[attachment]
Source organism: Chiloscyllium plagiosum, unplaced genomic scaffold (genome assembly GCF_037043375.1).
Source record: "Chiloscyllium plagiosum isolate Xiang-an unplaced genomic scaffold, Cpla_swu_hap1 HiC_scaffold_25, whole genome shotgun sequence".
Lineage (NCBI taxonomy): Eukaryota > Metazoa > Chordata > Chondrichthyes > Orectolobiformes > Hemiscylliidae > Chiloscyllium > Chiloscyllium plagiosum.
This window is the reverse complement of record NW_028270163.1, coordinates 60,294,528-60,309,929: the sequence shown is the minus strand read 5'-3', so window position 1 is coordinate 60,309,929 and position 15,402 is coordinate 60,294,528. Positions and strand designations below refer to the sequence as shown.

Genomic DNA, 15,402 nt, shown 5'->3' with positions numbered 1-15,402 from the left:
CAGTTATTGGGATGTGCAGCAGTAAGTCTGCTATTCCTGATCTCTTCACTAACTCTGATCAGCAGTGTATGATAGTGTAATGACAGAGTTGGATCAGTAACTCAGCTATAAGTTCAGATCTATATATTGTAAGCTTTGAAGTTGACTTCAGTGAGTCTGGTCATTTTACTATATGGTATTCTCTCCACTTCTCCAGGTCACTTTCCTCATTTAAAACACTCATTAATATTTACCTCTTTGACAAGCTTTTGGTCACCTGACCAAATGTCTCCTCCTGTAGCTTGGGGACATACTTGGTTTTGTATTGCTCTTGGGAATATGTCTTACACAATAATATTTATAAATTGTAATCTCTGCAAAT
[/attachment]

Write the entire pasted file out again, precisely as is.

Source organism: Chiloscyllium plagiosum, unplaced genomic scaffold (genome assembly GCF_037043375.1).
Source record: "Chiloscyllium plagiosum isolate Xiang-an unplaced genomic scaffold, Cpla_swu_hap1 HiC_scaffold_25, whole genome shotgun sequence".
Lineage (NCBI taxonomy): Eukaryota > Metazoa > Chordata > Chondrichthyes > Orectolobiformes > Hemiscylliidae > Chiloscyllium > Chiloscyllium plagiosum.
This window is the reverse complement of record NW_028270163.1, coordinates 60,294,528-60,309,929: the sequence shown is the minus strand read 5'-3', so window position 1 is coordinate 60,309,929 and position 15,402 is coordinate 60,294,528. Positions and strand designations below refer to the sequence as shown.

Genomic DNA, 15,402 nt, shown 5'->3' with positions numbered 1-15,402 from the left:
CAGTTATTGGGATGTGCAGCAGTAAGTCTGCTATTCCTGATCTCTTCACTAACTCTGATCAGCAGTGTATGATAGTGTAATGACAGAGTTGGATCAGTAACTCAGCTATAAGTTCAGATCTATATATTGTAAGCTTTGAAGTTGACTTCAGTGAGTCTGGTCATTTTACTATATGGTATTCTCTCCACTTCTCCAGGTCACTTTCCTCATTTAAAACACTCATTAATATTTACCTCTTTGACAAGCTTTTGGTCACCTGACCAAATGTCTCCTCCTGTAGCTTGGGGACATACTTGGTTTTGTATTGCTCTTGGGAATATGTCTTACACAATAATATTTATAAATTGTAATCTCTGCAAAT